Downtown Carmel has been transformed over the last decade as the city and its partners invested hundreds of millions of dollars into a bevy of redevelopment projects.
Now some City Council members are saying enough is enough.
As IBJ reported this week, the panel’s land-use committee voted 3-1 to recommend the full council deny Carmel-based Pedcor Cos.’ request to apply for a state tax credit that would help fund a $100 million Midtown redevelopment.
Their rationale: The cash-strapped city simply can’t afford to support additional development.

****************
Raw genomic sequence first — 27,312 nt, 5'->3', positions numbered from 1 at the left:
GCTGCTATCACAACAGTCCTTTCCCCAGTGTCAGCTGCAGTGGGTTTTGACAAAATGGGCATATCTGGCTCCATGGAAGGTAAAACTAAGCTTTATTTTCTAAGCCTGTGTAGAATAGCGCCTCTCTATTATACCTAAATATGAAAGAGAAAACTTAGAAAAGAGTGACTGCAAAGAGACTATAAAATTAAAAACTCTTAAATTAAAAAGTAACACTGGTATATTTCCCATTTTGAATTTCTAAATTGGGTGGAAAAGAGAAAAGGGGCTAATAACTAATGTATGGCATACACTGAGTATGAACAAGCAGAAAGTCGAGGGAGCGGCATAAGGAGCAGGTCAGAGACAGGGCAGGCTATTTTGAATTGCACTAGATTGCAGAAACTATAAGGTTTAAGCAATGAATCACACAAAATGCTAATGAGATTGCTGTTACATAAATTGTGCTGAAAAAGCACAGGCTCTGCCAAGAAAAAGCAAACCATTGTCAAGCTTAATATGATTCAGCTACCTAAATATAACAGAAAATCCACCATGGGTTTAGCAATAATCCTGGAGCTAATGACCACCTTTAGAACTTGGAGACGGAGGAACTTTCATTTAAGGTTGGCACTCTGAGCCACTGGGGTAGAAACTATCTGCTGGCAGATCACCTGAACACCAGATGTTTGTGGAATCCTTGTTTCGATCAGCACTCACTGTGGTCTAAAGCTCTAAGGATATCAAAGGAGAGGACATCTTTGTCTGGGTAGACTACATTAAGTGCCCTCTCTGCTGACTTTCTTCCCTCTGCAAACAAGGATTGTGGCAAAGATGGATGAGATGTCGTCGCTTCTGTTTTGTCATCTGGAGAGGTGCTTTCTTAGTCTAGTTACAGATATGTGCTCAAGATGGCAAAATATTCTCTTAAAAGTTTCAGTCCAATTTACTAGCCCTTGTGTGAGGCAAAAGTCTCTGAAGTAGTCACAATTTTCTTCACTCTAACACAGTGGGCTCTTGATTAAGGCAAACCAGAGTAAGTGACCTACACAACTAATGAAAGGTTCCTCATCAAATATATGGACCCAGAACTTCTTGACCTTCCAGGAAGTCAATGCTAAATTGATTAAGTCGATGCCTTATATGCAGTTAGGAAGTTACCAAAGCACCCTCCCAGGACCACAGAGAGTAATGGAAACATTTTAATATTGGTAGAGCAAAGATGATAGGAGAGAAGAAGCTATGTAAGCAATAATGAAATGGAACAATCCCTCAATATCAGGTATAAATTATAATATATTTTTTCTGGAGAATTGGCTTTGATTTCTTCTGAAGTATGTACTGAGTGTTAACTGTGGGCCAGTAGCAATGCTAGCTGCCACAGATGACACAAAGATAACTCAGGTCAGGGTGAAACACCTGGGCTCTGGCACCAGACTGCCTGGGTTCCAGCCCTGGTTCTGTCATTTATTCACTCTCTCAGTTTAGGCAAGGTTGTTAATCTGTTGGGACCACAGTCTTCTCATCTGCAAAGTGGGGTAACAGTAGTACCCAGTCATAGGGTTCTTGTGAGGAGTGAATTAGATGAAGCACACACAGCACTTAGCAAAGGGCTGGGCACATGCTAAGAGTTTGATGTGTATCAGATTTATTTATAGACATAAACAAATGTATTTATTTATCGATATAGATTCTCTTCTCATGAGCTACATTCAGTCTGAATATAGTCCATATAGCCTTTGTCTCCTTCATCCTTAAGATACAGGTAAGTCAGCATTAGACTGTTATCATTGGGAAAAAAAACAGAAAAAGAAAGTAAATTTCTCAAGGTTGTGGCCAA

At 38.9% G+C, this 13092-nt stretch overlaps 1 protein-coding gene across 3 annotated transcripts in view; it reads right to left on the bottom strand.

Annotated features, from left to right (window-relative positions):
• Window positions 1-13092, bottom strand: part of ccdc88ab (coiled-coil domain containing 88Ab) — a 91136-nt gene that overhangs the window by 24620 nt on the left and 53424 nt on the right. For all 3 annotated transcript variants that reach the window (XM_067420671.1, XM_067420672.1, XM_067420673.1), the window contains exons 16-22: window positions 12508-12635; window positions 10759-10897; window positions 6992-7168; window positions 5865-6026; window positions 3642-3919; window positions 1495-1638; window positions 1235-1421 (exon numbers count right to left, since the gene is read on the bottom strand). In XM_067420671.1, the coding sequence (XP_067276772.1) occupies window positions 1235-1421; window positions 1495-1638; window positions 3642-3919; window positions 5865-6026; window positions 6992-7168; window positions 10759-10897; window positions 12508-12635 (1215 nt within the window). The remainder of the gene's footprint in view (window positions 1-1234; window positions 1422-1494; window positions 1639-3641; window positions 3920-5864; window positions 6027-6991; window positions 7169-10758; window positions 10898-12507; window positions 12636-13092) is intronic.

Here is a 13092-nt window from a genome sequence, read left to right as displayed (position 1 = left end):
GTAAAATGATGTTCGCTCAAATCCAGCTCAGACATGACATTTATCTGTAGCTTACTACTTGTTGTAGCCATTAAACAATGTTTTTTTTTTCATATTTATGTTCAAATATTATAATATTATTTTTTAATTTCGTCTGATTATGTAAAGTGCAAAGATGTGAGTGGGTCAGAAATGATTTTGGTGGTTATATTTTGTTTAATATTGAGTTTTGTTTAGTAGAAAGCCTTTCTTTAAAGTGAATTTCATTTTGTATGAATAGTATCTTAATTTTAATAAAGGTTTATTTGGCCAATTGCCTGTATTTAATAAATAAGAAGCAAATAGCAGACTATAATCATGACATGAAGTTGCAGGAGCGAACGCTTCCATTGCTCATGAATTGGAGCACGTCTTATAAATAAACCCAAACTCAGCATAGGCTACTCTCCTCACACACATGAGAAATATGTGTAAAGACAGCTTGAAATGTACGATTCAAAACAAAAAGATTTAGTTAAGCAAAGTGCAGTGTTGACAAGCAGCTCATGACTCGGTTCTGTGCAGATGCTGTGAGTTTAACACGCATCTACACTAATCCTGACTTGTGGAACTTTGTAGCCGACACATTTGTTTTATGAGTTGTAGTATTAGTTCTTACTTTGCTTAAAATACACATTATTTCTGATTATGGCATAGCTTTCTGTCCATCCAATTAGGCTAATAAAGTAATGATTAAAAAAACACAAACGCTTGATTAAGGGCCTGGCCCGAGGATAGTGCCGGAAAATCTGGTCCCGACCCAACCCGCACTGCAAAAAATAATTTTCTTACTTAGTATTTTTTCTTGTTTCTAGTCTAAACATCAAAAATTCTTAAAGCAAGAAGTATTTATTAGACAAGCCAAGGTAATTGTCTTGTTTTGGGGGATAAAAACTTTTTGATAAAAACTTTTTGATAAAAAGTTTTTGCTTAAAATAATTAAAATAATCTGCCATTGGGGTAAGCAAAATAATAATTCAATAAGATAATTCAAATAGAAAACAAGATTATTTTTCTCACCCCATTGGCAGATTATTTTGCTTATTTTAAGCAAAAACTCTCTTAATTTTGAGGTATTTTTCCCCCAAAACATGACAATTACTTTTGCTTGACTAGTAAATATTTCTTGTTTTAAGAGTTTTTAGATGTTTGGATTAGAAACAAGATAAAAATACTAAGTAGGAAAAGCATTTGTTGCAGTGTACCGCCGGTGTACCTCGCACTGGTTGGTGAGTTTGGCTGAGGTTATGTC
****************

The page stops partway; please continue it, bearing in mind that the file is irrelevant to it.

Pedcor hasn’t asked for financial help with the office-and-residential project, but CEO Bruce Cordingley said the company likely would seek a tax-increment financing deal.
That was enough to turn off committee Chairman Eric Seidensticker, who said the city has spent plenty building a desirable community.
“At some point in time, if we have done our job right, developers should want to come in,” he said.
Westfield Mayor Andy Cook has a similar philosophy. Under his leadership, that city is investing $45 million to build the massive Grand Park Sports Complex and expects to sink another $20 million into a new civic plaza downtown.
Such amenities are community assets, Cook said, and the Westfield projects already are drawing developers—without the city offering any additional financial incentives.
So where is the tipping point? Can Carmel maintain redevelopment momentum without dangling TIF funds or tax breaks?